After you’ve applied this thick layer of frosting, you can smooth out any rough parts. For a simple decorative twist, add swirls to the frosting using the back of a spoon.
How to Frost a Cake: Getting Fancy
A simple, yet impeccably frosted cake is enough to impress most people. But if you want to learn how to frost and decorate a cake in a fancier way, try one of these fun tricks.
The great thing about frosting is that you can stick just about anything you like to it as a topping.
This makes for an easy but unique and creative-looking cake. It also gives you the option of adding an accent flavor to your cake, depending on which toppings you choose.
For example, you can add fresh sliced fruit or whole berries to make your cake a bit more interesting. Now, instead of a chocolate cake, you have a chocolate-strawberry cake!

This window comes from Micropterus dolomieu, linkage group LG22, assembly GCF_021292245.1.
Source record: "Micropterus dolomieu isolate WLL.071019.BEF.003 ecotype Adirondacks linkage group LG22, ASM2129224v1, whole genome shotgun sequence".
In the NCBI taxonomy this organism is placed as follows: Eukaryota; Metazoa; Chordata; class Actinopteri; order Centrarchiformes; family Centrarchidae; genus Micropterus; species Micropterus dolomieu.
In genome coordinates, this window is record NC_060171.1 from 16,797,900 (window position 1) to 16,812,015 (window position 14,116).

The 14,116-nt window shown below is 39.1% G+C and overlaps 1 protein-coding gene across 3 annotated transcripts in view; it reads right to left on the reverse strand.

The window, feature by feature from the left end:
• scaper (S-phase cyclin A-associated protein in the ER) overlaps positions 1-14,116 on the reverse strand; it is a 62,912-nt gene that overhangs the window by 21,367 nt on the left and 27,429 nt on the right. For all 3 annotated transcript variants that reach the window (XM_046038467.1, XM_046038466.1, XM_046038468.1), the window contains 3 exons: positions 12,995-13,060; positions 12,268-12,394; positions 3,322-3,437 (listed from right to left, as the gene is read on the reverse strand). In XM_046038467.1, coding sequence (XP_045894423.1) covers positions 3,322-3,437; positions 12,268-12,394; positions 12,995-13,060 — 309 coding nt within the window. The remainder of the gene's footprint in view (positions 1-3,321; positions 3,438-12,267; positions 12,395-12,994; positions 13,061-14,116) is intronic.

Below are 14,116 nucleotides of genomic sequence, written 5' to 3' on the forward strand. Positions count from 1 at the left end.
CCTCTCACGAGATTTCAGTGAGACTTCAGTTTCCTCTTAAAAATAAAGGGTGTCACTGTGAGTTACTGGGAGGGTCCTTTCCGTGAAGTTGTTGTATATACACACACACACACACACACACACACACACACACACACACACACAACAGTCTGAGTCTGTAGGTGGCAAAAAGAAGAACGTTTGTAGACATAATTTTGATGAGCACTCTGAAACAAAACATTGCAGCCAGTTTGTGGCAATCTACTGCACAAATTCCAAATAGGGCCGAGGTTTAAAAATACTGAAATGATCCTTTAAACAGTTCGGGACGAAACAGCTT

Halved, slivered, or sliced nuts also work nicely, either with fruit or alone. Try shredded or flaked coconut, too. For a decadent twist, you can top your cake frosting with small cookies. Or, use pieces of your favorite candy to create pretty patterns.
Just press whichever toppings you like best into the frosting’s surface. Sprinkles, decorating sugar, and even edible glitter can also spruce up your cake. Make sure to add the toppings within two hours of when you plan to serve the cake, so they stay fresh.
As a bonus, using these toppings will help you hide mistakes if you haven’t yet mastered how to frost a cake. Or, if just part of the frosting looks imperfect, you can creatively arrange toppings over that area to hide it.